"The King of Swing," Benny Goodman, was buried yesterday in a plan wooden casket next to his wife, who died in 1978. The ceremony, in Stamford, Conn., was private and attended only by 40 close family and friends. It was a nonsectarian cermony, at his wish; his two daughters, Benjie and Rachel, and his three stepdaughters read from the Bible at graveside, according to a neighbor who attended the cermony.

On Saturday reaction to his death Friday at age 77 continued. President Reagan said he and First Lady Nancy Reagan were saddened.

Said Reagan: "Benny's swing music came to symbolize the new energy of 20th-century America and it helped us all through the Great Depression. It was a new and uniquely American sound that was as fresh as the land that inspired it. We miss Benny but will forever remember his contribution to American life and music."

Longtime colleague Frank Sinatra said "Working with Benny Goodman wasn't a job; it was an experience." Lionel Hampton, one of the first blacks to play in a formerly all-white band when Goodman integrated his band in the 1930s, said, "He was really a great man, he was a godsend to the world." 'Carousel' Notes

The irrepressible comic actor Jack Gilford, who was to play the Starkeeper in the new production of Rodgers and Hammerstein's "Carousel," opening at the Kennedy Center this week, had to leave the show because he has scheduled some emergency but "minor" surgery. Veteran Broadway actor Milo O'Shea came into town Saturday to replace him. The production opens for preview performances tonight. Thursday is opening night.

Going along with the musical's theme, Kennedy Center Chairman Roger Stevens is hosting a different kind of opening-night party for the company. Late that evening, the cast and invited first-nighters will attend an outdoor clambake at the Carousel on the Mall near the Smithsonian Castle. There aren't many people on the Mall at that time of night. End Notes

Now that the comic strip "Brenda Starr, Reporter" is about to become a major motion picture, director Robert Ellis Miller ("The Heart Is a Lonely Hunter") has found his Starr. He will introduce longhaired, starry-eyed look-alike Brooke Shields, who will play the Flash's star reporter, at a press conference in New York tomorrow morning. Miller has promised Shields that her work will be completed in time for her to get back to classes at Princeton in the fall . . .

CIA Director William Casey has often been heard to grumble about the statue of Revolutionary War hero Nathan Hale, which stands at the entrance of the CIA in Langley. He describes Hale as having "fouled up the only mission he was ever given." The British caught him spying and hanged him. Casey is about to change things. He has ordered a new statue of his own hero. According to Newsweek magazine, there will be a statue of Gen. William (Wild Bill) Donovan someplace at the CIA. Donovan was the founder of the precursor of the CIA, the Office of Strategic Services, Casey's unit in World War II . . .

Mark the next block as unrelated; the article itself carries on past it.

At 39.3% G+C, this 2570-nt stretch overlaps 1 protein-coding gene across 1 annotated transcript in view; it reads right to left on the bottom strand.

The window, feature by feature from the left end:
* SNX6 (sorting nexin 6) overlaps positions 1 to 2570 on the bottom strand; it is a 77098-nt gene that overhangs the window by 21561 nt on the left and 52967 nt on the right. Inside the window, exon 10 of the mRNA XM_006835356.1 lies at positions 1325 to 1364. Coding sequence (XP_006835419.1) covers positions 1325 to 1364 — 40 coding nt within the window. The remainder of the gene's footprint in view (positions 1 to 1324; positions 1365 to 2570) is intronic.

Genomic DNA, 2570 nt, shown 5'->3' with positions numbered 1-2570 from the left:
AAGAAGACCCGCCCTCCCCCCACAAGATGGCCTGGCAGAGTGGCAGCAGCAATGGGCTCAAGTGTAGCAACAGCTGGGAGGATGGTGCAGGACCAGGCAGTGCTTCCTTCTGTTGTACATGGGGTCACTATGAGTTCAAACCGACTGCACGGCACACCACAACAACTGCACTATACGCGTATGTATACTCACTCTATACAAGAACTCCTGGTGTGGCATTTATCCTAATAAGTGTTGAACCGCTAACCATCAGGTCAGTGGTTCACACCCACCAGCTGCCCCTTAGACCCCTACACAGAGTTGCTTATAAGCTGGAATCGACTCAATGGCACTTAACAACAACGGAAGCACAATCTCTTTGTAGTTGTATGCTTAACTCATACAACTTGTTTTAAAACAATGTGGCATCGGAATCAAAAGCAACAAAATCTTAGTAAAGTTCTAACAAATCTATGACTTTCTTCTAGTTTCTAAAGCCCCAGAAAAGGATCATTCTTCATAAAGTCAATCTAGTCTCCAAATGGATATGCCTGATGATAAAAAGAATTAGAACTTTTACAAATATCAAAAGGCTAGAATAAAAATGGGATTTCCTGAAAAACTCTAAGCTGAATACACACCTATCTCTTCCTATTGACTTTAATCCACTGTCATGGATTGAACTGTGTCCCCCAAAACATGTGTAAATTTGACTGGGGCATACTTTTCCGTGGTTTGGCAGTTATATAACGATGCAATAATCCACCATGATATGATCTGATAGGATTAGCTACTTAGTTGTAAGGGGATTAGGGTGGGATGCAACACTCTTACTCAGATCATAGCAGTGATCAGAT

British Prime Minister Margaret Thatcher's son Mark is still having problems keeping an apartment in Dallas, where he lives. Since his mother supported the U.S. bombing of Libya in April, he was forced to leave one apartment building because residents feared a terrorist attack. He is under 24-hour State Department protection, and now another apartment building where he is staying wants him out. Former senator John Tower grumbled that a memo being circulated in the building seeking Mark Thatcher's ouster "makes us Texans look like a bunch of yellow-bellies" . . .

Lee Iacocca is a man who gets even. It must be especially satisfying to him to have purchased a seven-bedroom Georgian-style home in Grosse Pointe Farms, Mich., that once belonged to Henry Ford II. He's the man who fired Iacocca in 1978, reportedly saying, "I just don't like you." The price of the house was not revealed but is estimated at between $800,000 and $1.5 million. It's probably worth every penny to Iacocca . . .

Ursula Meese picked the right horse at Laurel Race Track yesterday. She was there chairing a fundraiser for the National Capital Chapter of the Multiple Sclerosis Society, and she put her money on Here's a Toast in the first race. She didn't take too much of a gamble, since the horse was a 2-1 favorite. But when it came in she announced that since it was Father's Day, she would donate the winnings to her husband, Attorney General Edwin Meese, who was there with her . . .